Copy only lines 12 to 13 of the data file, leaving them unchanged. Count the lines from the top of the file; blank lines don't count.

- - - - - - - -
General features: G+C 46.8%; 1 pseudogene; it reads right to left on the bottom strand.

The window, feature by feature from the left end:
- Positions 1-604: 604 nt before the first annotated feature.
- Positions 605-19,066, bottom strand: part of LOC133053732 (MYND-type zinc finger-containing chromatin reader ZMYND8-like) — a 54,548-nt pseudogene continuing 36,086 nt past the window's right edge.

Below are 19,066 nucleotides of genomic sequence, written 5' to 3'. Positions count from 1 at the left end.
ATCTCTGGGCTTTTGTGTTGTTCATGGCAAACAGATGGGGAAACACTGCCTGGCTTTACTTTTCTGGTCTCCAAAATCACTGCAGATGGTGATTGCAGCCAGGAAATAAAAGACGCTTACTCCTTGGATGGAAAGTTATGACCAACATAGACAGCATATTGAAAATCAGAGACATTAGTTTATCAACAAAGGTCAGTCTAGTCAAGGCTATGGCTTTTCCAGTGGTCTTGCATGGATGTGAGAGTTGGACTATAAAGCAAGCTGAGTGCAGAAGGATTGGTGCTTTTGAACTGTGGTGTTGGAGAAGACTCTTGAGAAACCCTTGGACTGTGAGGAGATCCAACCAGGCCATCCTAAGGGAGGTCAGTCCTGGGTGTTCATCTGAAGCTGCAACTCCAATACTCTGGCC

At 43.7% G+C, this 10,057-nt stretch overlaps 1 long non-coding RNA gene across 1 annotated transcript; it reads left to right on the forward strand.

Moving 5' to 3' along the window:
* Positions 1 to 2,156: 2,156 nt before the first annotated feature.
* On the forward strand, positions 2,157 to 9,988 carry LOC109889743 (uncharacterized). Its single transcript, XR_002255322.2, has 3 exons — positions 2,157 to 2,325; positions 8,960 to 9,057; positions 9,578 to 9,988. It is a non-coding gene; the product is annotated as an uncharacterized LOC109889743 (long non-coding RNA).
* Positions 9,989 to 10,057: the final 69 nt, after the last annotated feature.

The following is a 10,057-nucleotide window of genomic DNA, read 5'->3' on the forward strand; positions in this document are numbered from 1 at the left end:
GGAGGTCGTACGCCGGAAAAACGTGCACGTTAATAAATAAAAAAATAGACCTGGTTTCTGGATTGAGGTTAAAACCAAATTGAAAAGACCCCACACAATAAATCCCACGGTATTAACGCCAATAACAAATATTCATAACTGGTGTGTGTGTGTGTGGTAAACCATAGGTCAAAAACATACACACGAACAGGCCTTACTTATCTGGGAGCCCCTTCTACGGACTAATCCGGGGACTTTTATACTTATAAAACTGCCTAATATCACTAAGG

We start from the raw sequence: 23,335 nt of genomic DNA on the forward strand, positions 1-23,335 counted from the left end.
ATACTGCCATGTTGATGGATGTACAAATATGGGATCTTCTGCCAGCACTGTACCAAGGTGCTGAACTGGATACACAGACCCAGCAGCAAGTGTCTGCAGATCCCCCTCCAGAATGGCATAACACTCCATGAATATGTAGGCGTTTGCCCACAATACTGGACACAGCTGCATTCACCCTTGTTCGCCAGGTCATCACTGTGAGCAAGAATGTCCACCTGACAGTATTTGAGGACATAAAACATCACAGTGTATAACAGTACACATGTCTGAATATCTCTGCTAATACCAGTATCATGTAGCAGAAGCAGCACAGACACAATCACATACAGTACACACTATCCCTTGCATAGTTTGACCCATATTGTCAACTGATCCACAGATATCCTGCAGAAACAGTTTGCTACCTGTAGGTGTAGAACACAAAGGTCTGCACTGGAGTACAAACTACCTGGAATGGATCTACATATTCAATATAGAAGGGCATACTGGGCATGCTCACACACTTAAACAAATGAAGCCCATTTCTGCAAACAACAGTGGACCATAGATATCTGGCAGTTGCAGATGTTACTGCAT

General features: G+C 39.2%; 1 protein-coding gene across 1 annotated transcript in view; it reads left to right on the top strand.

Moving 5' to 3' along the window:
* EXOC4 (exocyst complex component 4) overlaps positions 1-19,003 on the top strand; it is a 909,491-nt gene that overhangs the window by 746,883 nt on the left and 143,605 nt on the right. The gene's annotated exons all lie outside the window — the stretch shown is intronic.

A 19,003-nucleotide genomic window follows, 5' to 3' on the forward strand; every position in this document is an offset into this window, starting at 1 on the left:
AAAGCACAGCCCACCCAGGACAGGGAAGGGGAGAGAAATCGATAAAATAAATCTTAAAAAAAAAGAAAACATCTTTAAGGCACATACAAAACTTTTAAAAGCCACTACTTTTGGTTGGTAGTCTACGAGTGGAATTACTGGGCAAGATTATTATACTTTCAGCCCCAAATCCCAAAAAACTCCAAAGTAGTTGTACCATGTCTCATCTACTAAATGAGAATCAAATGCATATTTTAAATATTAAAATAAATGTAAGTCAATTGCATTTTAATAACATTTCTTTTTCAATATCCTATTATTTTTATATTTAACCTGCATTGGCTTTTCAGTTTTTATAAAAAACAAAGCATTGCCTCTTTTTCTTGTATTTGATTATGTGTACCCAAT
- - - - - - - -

The following is a 10,057-nucleotide window of genomic DNA, read 5'->3' on the forward strand; positions in this document are numbered from 1 at the left end:
GGAGGTCGTACGCCGGAAAAACGTGCACGTTAATAAATAAAAAAATAGACCTGGTTTCTGGATTGAGGTTAAAACCAAATTGAAAAGACCCCACACAATAAATCCCACGGTATTAACGCCAATAACAAATATTCATAACTGGTGTGTGTGTGTGTGGTAAACCATAGGTCAAAAACATACACACGAACAGGCCTTACTTATCTGGGAGCCCCTTCTACGGACTAATCCGGGGACTTTTATACTTATAAAACTGCCTAATATCACTAAGG